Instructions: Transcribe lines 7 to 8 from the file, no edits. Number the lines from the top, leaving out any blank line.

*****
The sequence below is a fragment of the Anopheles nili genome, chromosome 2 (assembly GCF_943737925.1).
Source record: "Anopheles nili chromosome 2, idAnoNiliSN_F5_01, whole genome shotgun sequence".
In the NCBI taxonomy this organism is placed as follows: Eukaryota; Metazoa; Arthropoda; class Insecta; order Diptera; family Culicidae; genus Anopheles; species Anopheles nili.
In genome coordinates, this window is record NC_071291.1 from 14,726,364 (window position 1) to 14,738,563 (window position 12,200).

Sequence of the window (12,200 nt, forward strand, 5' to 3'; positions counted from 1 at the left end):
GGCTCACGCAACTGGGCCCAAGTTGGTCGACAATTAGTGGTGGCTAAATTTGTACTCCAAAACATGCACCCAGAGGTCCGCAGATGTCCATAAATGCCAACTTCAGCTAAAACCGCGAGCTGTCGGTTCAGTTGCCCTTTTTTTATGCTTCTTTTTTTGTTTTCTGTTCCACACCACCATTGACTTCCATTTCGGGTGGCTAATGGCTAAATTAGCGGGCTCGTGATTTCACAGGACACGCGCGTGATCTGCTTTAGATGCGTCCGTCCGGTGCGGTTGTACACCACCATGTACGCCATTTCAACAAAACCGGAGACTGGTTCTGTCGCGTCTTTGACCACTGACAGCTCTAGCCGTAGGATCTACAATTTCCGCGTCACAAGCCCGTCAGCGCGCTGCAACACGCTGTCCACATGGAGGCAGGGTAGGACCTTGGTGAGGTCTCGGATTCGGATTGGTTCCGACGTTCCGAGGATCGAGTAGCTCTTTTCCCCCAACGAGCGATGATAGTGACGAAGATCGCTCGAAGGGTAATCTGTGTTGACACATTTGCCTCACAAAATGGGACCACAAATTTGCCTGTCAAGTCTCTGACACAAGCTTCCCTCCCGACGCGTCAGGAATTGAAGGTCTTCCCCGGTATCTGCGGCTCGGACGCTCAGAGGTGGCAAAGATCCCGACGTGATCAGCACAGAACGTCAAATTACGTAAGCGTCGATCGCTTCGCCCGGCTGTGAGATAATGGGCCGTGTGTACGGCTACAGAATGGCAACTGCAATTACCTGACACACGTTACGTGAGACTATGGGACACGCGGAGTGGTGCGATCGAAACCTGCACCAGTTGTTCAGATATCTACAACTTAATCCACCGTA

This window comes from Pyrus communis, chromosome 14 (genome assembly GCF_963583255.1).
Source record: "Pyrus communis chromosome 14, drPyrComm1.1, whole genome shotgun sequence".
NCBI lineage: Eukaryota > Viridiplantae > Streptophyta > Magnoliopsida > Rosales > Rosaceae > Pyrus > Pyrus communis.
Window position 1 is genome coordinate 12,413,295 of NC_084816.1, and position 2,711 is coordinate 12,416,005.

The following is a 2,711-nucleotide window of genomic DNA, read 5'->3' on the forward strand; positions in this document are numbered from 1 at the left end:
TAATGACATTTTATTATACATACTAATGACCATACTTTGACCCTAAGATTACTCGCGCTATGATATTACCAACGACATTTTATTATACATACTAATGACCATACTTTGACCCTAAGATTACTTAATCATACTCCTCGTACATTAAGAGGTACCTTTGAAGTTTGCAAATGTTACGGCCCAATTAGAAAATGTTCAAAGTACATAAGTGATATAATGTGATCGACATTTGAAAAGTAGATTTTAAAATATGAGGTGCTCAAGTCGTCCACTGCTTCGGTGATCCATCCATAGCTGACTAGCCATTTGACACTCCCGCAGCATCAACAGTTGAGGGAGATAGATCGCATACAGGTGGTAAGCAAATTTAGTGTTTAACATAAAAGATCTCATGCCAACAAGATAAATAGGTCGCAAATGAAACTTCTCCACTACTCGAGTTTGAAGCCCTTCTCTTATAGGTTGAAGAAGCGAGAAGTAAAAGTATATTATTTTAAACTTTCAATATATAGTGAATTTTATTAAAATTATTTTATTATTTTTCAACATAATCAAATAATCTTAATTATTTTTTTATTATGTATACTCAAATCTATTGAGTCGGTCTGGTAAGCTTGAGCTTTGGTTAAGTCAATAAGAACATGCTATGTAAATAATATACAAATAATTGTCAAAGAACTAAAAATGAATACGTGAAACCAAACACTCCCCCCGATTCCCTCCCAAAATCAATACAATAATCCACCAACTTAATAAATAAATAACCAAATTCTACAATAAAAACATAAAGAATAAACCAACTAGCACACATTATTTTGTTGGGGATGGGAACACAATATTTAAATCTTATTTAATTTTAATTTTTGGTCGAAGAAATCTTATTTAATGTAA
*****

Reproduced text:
This window comes from Pyrus communis, chromosome 14 (genome assembly GCF_963583255.1).
Source record: "Pyrus communis chromosome 14, drPyrComm1.1, whole genome shotgun sequence".